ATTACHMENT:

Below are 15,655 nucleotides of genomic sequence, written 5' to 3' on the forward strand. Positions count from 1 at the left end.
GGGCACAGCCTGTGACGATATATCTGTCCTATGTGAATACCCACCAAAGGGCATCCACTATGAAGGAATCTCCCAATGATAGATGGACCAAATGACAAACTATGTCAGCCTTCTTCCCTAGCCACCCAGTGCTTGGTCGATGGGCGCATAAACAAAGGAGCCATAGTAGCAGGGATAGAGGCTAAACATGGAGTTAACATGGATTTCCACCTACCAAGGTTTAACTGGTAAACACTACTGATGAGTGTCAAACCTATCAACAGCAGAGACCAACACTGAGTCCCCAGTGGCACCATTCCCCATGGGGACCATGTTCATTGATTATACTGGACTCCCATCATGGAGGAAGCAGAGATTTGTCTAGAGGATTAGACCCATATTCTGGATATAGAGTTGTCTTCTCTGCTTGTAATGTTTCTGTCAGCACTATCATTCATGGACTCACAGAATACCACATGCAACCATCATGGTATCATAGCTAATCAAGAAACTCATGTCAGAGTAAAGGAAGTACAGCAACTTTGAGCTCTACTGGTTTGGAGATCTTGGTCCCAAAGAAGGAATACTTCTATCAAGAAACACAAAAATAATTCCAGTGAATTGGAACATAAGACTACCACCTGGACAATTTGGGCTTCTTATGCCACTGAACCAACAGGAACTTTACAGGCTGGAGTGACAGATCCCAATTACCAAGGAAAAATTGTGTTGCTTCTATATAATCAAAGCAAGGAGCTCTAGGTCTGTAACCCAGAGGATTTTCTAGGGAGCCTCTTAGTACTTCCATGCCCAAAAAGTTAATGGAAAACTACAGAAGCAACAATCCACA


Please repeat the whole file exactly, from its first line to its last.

Below are 15,655 nucleotides of genomic sequence, written 5' to 3' on the forward strand. Positions count from 1 at the left end.
GGGCACAGCCTGTGACGATATATCTGTCCTATGTGAATACCCACCAAAGGGCATCCACTATGAAGGAATCTCCCAATGATAGATGGACCAAATGACAAACTATGTCAGCCTTCTTCCCTAGCCACCCAGTGCTTGGTCGATGGGCGCATAAACAAAGGAGCCATAGTAGCAGGGATAGAGGCTAAACATGGAGTTAACATGGATTTCCACCTACCAAGGTTTAACTGGTAAACACTACTGATGAGTGTCAAACCTATCAACAGCAGAGACCAACACTGAGTCCCCAGTGGCACCATTCCCCATGGGGACCATGTTCATTGATTATACTGGACTCCCATCATGGAGGAAGCAGAGATTTGTCTAGAGGATTAGACCCATATTCTGGATATAGAGTTGTCTTCTCTGCTTGTAATGTTTCTGTCAGCACTATCATTCATGGACTCACAGAATACCACATGCAACCATCATGGTATCATAGCTAATCAAGAAACTCATGTCAGAGTAAAGGAAGTACAGCAACTTTGAGCTCTACTGGTTTGGAGATCTTGGTCCCAAAGAAGGAATACTTCTATCAAGAAACACAAAAATAATTCCAGTGAATTGGAACATAAGACTACCACCTGGACAATTTGGGCTTCTTATGCCACTGAACCAACAGGAACTTTACAGGCTGGAGTGACAGATCCCAATTACCAAGGAAAAATTGTGTTGCTTCTATATAATCAAAGCAAGGAGCTCTAGGTCTGTAACCCAGAGGATTTTCTAGGGAGCCTCTTAGTACTTCCATGCCCAAAAAGTTAATGGAAAACTACAGAAGCAACAATCCACA